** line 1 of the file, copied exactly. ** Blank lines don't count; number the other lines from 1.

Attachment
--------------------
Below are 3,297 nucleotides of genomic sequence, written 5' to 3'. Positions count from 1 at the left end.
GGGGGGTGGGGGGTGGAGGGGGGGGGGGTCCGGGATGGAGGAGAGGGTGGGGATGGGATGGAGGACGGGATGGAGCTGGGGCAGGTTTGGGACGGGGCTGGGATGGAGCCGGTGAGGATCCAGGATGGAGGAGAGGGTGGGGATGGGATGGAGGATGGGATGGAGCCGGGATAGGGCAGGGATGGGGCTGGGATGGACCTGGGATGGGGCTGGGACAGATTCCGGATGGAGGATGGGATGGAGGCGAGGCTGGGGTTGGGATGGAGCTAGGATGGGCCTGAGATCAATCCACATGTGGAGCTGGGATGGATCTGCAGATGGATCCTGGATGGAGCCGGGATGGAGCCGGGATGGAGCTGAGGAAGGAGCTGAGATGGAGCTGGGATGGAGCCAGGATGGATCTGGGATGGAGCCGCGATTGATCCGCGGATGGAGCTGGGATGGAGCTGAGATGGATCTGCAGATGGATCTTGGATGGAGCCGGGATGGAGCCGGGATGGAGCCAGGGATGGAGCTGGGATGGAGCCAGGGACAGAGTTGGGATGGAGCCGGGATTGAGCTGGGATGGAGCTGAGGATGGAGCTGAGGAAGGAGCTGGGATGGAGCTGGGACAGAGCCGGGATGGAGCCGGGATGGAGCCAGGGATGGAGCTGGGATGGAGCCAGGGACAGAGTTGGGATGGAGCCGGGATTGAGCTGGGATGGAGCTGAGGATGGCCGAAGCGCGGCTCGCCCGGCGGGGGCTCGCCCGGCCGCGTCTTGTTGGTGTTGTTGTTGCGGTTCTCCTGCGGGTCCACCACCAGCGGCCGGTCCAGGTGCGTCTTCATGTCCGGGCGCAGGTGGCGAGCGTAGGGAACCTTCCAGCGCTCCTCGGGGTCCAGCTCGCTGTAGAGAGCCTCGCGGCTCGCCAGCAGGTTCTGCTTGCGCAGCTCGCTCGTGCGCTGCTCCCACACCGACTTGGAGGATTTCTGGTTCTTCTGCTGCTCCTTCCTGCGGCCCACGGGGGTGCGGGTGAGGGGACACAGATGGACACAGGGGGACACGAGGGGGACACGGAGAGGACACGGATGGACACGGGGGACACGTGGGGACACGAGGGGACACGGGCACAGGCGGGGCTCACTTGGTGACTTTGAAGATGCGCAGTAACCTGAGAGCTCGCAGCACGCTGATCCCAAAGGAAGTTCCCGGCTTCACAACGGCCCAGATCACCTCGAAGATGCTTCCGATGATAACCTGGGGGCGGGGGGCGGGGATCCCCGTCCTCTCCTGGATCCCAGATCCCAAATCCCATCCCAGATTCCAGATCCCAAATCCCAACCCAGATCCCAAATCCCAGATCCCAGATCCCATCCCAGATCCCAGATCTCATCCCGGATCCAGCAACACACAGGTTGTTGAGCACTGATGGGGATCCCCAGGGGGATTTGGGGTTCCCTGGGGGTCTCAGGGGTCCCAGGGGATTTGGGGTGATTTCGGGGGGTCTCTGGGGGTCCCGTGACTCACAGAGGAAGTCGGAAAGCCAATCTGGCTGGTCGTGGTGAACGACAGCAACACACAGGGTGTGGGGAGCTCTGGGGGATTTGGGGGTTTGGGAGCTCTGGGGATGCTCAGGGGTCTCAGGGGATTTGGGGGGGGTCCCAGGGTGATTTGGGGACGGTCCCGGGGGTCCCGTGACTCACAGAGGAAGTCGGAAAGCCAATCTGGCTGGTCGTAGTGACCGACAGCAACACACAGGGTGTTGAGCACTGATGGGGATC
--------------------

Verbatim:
Below are 3,297 nucleotides of genomic sequence, written 5' to 3'. Positions count from 1 at the left end.